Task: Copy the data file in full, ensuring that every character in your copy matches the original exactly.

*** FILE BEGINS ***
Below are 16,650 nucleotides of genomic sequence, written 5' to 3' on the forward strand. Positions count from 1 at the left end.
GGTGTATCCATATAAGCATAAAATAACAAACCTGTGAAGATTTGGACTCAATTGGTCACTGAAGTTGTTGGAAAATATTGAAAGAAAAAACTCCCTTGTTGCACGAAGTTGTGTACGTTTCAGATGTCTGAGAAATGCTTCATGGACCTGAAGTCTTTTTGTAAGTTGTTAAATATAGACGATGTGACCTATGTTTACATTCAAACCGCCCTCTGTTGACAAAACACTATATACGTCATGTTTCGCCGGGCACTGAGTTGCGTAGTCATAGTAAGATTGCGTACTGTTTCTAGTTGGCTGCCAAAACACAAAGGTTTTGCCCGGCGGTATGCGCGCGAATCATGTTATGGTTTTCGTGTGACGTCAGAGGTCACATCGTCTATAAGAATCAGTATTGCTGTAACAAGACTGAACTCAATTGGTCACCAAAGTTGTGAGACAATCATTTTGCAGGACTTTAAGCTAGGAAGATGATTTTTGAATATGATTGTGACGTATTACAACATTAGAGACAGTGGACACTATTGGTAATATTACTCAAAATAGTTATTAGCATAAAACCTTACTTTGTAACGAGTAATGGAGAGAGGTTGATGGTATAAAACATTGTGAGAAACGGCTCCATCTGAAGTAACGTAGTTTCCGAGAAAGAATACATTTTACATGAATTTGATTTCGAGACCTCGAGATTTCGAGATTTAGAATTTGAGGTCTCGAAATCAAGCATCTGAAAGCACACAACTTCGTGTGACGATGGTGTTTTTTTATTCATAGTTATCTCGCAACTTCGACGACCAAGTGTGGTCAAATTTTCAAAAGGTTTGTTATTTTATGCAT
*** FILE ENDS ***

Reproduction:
Below are 16,650 nucleotides of genomic sequence, written 5' to 3' on the forward strand. Positions count from 1 at the left end.
GGTGTATCCATATAAGCATAAAATAACAAACCTGTGAAGATTTGGACTCAATTGGTCACTGAAGTTGTTGGAAAATATTGAAAGAAAAAACTCCCTTGTTGCACGAAGTTGTGTACGTTTCAGATGTCTGAGAAATGCTTCATGGACCTGAAGTCTTTTTGTAAGTTGTTAAATATAGACGATGTGACCTATGTTTACATTCAAACCGCCCTCTGTTGACAAAACACTATATACGTCATGTTTCGCCGGGCACTGAGTTGCGTAGTCATAGTAAGATTGCGTACTGTTTCTAGTTGGCTGCCAAAACACAAAGGTTTTGCCCGGCGGTATGCGCGCGAATCATGTTATGGTTTTCGTGTGACGTCAGAGGTCACATCGTCTATAAGAATCAGTATTGCTGTAACAAGACTGAACTCAATTGGTCACCAAAGTTGTGAGACAATCATTTTGCAGGACTTTAAGCTAGGAAGATGATTTTTGAATATGATTGTGACGTATTACAACATTAGAGACAGTGGACACTATTGGTAATATTACTCAAAATAGTTATTAGCATAAAACCTTACTTTGTAACGAGTAATGGAGAGAGGTTGATGGTATAAAACATTGTGAGAAACGGCTCCATCTGAAGTAACGTAGTTTCCGAGAAAGAATACATTTTACATGAATTTGATTTCGAGACCTCGAGATTTCGAGATTTAGAATTTGAGGTCTCGAAATCAAGCATCTGAAAGCACACAACTTCGTGTGACGATGGTGTTTTTTTATTCATAGTTATCTCGCAACTTCGACGACCAAGTGTGGTCAAATTTTCAAAAGGTTTGTTATTTTATGCAT